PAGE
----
A More ‘Child-Centred’ System? Child Protection Social Workers’ Willingness to Employ Discretion

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    The Munro Review (2011b) highlighted obstacles hindering the realisation of an ‘effective’ and ‘child-centred’ English child protection system, including the ‘risk’ associated with the social worker’s discretionary space. The review called for reform, to enable practicing social workers to exercise their discretion in the best interests of the individual child. This paper reports on the results of an iterative qualitative mixed methods case study of one local authority child protection team, utilising focus group, questionnaire, interview, observation, documentary analysis and critical realist grounded theory, to explore whether, on encountering a discretionary space, social workers were willing to employ discretion, and the factors influencing this decision. The main findings included that social workers were experiencing discretionary space in an entrepreneurial, de jure and de facto sense and that practitioners were more likely to choose to exercise their discretion within the managerially sanctioned discretionary space. Whilst the research does offer some evidence in favour of Munro’s image for discretion within the system, it also suggests that further efforts may be required to better imbed ‘sanctioned’ discretionary space into local policy and procedures so that child protection social workers can more consistently employ their discretion in the interests of the individual child.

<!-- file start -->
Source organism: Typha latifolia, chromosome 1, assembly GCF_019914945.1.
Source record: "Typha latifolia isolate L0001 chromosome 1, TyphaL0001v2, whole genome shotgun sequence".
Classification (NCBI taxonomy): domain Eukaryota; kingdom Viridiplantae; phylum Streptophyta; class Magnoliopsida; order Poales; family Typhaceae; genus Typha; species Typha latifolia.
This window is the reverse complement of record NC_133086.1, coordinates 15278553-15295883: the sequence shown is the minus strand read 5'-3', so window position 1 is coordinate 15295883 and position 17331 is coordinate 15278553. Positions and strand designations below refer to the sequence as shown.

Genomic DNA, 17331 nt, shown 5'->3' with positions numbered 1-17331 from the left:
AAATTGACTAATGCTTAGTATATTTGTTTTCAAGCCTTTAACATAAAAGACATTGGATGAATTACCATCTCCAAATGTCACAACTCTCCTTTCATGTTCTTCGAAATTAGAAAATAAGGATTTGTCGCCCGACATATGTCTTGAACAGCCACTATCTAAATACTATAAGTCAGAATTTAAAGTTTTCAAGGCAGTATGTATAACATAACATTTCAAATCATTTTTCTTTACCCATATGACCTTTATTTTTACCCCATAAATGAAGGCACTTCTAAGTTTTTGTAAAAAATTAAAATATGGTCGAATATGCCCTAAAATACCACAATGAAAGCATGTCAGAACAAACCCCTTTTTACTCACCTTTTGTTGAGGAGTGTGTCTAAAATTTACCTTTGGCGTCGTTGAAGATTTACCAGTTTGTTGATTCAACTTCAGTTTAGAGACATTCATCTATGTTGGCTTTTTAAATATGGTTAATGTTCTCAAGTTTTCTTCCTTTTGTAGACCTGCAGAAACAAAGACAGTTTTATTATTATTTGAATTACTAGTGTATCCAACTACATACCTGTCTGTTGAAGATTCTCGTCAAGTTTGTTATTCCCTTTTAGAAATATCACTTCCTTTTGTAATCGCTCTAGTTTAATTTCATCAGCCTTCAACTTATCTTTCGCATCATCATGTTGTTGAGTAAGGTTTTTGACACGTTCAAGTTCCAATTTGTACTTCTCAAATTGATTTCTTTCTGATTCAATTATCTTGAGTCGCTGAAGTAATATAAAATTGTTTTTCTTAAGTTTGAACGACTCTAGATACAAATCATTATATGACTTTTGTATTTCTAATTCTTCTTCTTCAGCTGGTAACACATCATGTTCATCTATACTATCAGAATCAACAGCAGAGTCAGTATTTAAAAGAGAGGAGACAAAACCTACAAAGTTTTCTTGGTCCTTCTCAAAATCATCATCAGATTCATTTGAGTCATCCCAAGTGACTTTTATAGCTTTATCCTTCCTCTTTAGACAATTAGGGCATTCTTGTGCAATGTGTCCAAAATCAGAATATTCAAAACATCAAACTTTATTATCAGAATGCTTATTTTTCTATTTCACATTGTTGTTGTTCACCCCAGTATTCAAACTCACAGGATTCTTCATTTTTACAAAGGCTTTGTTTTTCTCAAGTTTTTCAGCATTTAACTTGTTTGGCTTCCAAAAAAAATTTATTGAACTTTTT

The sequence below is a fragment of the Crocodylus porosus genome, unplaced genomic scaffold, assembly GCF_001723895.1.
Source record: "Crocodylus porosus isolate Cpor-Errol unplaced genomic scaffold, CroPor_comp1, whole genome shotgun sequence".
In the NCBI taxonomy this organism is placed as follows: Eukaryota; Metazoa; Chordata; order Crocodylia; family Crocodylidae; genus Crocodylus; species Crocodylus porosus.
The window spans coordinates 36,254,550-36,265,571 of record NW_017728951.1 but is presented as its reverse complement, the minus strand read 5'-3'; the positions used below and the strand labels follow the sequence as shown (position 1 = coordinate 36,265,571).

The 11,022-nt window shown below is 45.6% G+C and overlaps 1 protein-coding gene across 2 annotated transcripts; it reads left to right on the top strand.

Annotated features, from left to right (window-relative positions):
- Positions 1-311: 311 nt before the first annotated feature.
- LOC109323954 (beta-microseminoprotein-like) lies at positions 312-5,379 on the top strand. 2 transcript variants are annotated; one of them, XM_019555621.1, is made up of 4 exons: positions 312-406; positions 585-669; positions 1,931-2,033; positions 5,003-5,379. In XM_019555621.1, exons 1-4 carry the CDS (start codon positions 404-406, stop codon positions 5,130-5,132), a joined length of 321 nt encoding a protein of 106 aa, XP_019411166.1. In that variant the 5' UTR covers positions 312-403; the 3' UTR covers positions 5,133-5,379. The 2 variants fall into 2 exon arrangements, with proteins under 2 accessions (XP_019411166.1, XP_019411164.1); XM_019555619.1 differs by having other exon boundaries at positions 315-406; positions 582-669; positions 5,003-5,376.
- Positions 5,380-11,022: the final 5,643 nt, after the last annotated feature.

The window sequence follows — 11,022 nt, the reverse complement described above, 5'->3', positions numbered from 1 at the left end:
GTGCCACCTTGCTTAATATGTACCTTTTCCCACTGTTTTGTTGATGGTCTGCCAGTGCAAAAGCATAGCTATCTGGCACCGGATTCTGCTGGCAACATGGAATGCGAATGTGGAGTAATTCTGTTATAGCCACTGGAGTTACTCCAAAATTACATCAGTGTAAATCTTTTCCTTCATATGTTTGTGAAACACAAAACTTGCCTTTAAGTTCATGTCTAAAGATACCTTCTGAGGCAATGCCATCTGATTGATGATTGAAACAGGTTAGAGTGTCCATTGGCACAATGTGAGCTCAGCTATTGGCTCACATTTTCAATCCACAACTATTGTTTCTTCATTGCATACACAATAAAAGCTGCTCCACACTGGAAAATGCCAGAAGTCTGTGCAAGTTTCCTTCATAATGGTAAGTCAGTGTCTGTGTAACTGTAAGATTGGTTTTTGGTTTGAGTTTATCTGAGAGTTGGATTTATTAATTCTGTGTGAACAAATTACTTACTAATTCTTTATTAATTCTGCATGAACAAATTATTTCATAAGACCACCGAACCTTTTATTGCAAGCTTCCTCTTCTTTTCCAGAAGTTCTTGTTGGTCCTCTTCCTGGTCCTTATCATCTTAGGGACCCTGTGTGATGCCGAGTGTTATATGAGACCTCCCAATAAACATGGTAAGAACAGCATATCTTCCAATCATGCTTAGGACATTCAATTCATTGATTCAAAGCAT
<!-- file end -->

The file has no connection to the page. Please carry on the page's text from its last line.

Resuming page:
Original languageEnglish
    JournalBritish Journal of Social Work
    Early online date5 Jun 2021
    Publication statusPublished - 5 Jun 2021


    • child protection
    • discretion
    • discretionary choice
    • discretionary space
    • Munro Review


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